Milestones:TPC-1 Transpacific Cable System, 1964
TPC-1 Transpacific Cable System, 1964
The transpacific undersea coaxial telephone cable system linking Japan, Hawaii, and the U.S. mainland became operational in 1964. President Lyndon Johnson and Prime Minister Hayato Ikeda inaugurated this communications link on 19 June 1964. The joint project involving American Telephone and Telegraph, Hawaiian Telephone Company, and Kokusai Denshin Denwa improved global communication and contributed to deep-water submarine cable technologies.
Street address(es) and GPS coordinates of the Milestone Plaque Sites[edit source]
 KDDI Corporation, Garden Air Tower, 3-10-10, Iidabashi, Chiyoda-ku, Tokyo, 102-8460 JAPAN (coordinates: 35.700463, 139.750537)  Hawaiian Telcom, 1177 Bishop Street, Honolulu, Hawaii, 96822 U.S.A. (coordinates: 21.309688, -157.859081)
Details of the physical location of the plaque[edit source]
 The plaque is publicly accessible.  The plaque is publicly accessible.
How the intended plaque site is protected/secured[edit source]
 The plaque site is within KDDI Headquarter, and is under the proper security control. The visitors can access with prior appointment to KDDI (International Network Department, +81 3 6678 0800).  The plaque is within HT Headquarter, and is under the proper security control. The visitors can access at the normal business hour.
Historical significance of the work[edit source]
The “TRANSPACIFIC CABLE Construction and Maintenance Agreement”, entered into in February 1962 by American Telephone and Telegraph (AT&T), the Hawaiian Telephone Company (HTC), and Kokusai Denshin Denwa (KDD), delineated a submarine cable system between Japan and Hawaii. TPC-1 was to provide transpacific telephone and other international communication services between the USA and other countries on the east and Japan and other countries on the west. TPC-1 was initially to link Japan and Hawaii to (1) the mainland of the USA with cables between Hawaii and California and (2) South East Asia with the Guam-Philippines cable.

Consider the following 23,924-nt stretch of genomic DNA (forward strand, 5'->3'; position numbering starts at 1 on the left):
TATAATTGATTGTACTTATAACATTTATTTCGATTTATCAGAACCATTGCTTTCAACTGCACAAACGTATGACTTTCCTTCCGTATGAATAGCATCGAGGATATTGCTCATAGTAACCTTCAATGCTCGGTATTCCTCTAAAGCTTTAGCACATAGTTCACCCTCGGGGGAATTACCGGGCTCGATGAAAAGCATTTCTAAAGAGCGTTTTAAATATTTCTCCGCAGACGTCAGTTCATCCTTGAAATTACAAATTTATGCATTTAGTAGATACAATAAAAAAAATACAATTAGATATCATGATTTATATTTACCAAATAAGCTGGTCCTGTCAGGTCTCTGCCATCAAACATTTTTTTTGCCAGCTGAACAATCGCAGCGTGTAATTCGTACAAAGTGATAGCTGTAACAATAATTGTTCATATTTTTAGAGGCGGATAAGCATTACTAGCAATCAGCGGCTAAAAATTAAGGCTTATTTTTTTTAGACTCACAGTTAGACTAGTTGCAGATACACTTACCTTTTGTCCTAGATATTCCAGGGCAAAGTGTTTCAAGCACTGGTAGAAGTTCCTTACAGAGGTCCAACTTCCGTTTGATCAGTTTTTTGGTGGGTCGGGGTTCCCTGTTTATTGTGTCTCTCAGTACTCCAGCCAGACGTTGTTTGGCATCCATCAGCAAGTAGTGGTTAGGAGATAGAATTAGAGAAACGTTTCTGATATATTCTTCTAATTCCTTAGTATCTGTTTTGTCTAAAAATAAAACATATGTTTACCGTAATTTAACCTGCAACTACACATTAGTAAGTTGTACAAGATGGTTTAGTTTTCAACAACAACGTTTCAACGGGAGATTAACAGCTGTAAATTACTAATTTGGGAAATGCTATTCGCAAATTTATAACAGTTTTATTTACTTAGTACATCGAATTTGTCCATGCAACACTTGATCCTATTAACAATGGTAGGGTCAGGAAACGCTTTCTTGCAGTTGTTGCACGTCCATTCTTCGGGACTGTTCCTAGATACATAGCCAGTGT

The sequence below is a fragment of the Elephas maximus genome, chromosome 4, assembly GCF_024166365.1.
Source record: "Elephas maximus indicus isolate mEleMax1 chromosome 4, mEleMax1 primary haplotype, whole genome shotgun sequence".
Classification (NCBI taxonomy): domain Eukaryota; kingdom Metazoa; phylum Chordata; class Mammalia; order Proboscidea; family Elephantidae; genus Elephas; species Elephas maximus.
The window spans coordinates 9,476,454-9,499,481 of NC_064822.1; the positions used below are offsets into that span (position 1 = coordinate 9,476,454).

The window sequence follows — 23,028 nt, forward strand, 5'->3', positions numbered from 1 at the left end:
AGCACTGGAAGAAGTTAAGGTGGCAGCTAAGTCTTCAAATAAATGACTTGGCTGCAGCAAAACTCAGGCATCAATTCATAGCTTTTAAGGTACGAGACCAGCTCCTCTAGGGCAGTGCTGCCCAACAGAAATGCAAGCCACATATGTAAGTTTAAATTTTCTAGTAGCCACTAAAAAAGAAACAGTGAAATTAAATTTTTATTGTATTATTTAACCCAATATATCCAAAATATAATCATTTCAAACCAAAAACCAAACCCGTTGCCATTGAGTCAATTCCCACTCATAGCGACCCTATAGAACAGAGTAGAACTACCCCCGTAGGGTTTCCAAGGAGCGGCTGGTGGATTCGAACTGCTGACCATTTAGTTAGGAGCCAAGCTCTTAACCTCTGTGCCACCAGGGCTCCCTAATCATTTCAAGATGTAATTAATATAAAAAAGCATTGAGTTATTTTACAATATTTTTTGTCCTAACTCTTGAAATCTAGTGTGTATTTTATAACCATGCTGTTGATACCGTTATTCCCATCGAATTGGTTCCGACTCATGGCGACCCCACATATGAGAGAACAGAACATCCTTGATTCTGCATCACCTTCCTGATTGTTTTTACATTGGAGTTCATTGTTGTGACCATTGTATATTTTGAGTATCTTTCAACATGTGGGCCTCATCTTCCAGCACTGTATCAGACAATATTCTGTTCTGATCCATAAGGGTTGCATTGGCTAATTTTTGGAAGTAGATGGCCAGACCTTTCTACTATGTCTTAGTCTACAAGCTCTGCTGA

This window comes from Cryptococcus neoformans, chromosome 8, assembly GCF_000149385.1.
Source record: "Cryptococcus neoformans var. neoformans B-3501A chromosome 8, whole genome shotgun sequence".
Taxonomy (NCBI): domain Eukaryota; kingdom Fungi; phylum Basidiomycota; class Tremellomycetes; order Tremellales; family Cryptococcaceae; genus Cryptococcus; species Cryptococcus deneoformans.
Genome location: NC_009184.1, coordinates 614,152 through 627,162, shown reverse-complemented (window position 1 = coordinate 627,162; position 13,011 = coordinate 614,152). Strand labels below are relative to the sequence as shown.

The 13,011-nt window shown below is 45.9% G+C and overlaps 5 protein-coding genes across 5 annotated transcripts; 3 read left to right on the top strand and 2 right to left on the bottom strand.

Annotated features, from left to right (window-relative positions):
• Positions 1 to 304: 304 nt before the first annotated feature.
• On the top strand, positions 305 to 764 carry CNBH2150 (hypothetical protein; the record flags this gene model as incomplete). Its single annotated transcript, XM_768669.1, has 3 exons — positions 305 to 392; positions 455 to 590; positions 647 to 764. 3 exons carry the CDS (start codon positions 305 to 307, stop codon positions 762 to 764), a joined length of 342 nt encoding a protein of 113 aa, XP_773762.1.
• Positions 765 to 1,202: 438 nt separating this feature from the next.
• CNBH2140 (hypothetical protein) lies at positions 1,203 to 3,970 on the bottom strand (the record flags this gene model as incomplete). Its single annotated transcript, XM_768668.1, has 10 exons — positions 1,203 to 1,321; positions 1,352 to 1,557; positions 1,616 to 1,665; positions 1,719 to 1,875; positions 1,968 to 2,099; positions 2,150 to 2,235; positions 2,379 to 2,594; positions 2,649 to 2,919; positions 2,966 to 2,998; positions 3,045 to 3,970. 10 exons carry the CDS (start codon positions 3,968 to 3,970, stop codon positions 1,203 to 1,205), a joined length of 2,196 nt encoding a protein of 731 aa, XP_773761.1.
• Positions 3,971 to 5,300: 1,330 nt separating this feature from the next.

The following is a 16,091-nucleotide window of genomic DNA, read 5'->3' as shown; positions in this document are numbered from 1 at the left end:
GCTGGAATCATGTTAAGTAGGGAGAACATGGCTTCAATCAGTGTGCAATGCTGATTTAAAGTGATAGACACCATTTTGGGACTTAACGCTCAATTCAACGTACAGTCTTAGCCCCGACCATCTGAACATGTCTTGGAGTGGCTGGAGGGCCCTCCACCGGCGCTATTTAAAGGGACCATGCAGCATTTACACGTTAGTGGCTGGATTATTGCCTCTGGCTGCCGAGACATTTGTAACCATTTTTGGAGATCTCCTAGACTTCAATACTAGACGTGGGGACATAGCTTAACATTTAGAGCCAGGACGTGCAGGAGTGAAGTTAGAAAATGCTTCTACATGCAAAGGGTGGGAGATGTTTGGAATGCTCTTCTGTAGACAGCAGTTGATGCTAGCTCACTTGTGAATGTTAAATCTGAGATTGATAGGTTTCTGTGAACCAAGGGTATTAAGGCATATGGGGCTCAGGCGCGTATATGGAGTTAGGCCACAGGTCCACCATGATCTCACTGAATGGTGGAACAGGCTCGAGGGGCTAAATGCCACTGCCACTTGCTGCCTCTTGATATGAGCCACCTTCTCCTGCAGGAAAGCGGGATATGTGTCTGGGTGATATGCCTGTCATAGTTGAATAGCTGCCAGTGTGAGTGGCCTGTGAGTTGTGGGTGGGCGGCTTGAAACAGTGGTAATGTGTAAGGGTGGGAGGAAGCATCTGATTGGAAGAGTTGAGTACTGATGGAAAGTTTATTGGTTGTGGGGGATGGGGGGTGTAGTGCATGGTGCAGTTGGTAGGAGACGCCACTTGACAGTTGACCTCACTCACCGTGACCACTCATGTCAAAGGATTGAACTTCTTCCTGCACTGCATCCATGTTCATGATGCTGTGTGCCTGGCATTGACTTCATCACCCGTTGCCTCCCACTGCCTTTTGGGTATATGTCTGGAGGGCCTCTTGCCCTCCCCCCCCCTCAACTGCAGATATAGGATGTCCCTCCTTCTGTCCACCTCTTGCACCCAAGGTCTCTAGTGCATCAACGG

TPC-1 became operational on the 19th of June 1964 with the congratulatory speeches of President Lyndon Johnson of the USA and Prime Minister Hayato Ikeda of Japan noting the importance of the project for the USA and Japan. TPC-1 contributed to a closer relationship and to mutual development in cultural and economic terms between the USA and Japan. It also triggered the rapid development of submarine telephone cable networks in Eastern Asia, providing considerable communications capacity between Eastern Asia and both the USA and Europe.
TPC-1 was an 83 million (US dollars) project (New York Times, June 19, 1964), that adopted the “SD submarine cable system” which was then state of the art technology developed by AT&T Bell Laboratories based on earlier SA and SB submarine cable systems. A Japanese submarine cable manufacturer “Taiyo Kaitei Densen” (Ocean Cable Co., Ltd) was newly established for the TPC-1 project, and produced cables installed between Japan and Guam under AT&T supervision. The SD system was also adopted for HAW-2 and for Guam-Philippines cables, which were also installed in 1964.
After the installation of the Guam-Philippines cable in December 1964, the coupled TPC-1, Haw-2, and Guam-Philippines systems provided the main cable network in the Pacific area and operated for more than a quarter century. This expanded TPC-1 had its 50-year anniversary in 2014.